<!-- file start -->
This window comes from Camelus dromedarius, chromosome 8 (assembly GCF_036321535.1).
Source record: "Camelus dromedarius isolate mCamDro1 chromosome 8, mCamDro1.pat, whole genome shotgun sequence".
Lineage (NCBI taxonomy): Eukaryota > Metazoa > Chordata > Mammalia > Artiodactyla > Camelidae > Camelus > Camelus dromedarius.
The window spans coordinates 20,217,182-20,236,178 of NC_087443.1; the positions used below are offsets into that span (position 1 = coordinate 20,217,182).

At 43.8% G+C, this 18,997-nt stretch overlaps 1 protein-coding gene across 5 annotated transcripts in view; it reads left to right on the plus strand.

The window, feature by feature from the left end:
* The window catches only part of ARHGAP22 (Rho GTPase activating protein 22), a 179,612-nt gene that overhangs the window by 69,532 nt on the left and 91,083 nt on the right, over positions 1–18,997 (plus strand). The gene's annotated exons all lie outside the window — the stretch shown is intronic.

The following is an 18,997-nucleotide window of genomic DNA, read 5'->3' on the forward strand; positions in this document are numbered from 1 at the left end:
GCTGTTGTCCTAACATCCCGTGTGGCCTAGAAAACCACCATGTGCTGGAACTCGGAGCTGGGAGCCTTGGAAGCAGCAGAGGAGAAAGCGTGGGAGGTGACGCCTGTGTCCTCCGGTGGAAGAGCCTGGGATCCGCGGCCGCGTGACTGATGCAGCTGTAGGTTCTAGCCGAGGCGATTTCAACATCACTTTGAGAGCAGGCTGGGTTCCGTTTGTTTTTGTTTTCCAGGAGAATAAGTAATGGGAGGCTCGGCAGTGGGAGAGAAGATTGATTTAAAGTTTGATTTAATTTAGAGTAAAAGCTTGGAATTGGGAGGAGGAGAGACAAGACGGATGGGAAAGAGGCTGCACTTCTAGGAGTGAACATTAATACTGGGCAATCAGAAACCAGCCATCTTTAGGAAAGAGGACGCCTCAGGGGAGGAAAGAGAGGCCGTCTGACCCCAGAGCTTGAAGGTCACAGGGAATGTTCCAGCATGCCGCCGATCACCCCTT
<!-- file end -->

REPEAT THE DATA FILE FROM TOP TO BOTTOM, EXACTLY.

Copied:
This window comes from Camelus dromedarius, chromosome 8 (assembly GCF_036321535.1).
Source record: "Camelus dromedarius isolate mCamDro1 chromosome 8, mCamDro1.pat, whole genome shotgun sequence".
Lineage (NCBI taxonomy): Eukaryota > Metazoa > Chordata > Mammalia > Artiodactyla > Camelidae > Camelus > Camelus dromedarius.
The window spans coordinates 20,217,182-20,236,178 of NC_087443.1; the positions used below are offsets into that span (position 1 = coordinate 20,217,182).

At 43.8% G+C, this 18,997-nt stretch overlaps 1 protein-coding gene across 5 annotated transcripts in view; it reads left to right on the plus strand.

The window, feature by feature from the left end:
* The window catches only part of ARHGAP22 (Rho GTPase activating protein 22), a 179,612-nt gene that overhangs the window by 69,532 nt on the left and 91,083 nt on the right, over positions 1–18,997 (plus strand). The gene's annotated exons all lie outside the window — the stretch shown is intronic.

The following is an 18,997-nucleotide window of genomic DNA, read 5'->3' on the forward strand; positions in this document are numbered from 1 at the left end:
GCTGTTGTCCTAACATCCCGTGTGGCCTAGAAAACCACCATGTGCTGGAACTCGGAGCTGGGAGCCTTGGAAGCAGCAGAGGAGAAAGCGTGGGAGGTGACGCCTGTGTCCTCCGGTGGAAGAGCCTGGGATCCGCGGCCGCGTGACTGATGCAGCTGTAGGTTCTAGCCGAGGCGATTTCAACATCACTTTGAGAGCAGGCTGGGTTCCGTTTGTTTTTGTTTTCCAGGAGAATAAGTAATGGGAGGCTCGGCAGTGGGAGAGAAGATTGATTTAAAGTTTGATTTAATTTAGAGTAAAAGCTTGGAATTGGGAGGAGGAGAGACAAGACGGATGGGAAAGAGGCTGCACTTCTAGGAGTGAACATTAATACTGGGCAATCAGAAACCAGCCATCTTTAGGAAAGAGGACGCCTCAGGGGAGGAAAGAGAGGCCGTCTGACCCCAGAGCTTGAAGGTCACAGGGAATGTTCCAGCATGCCGCCGATCACCCCTT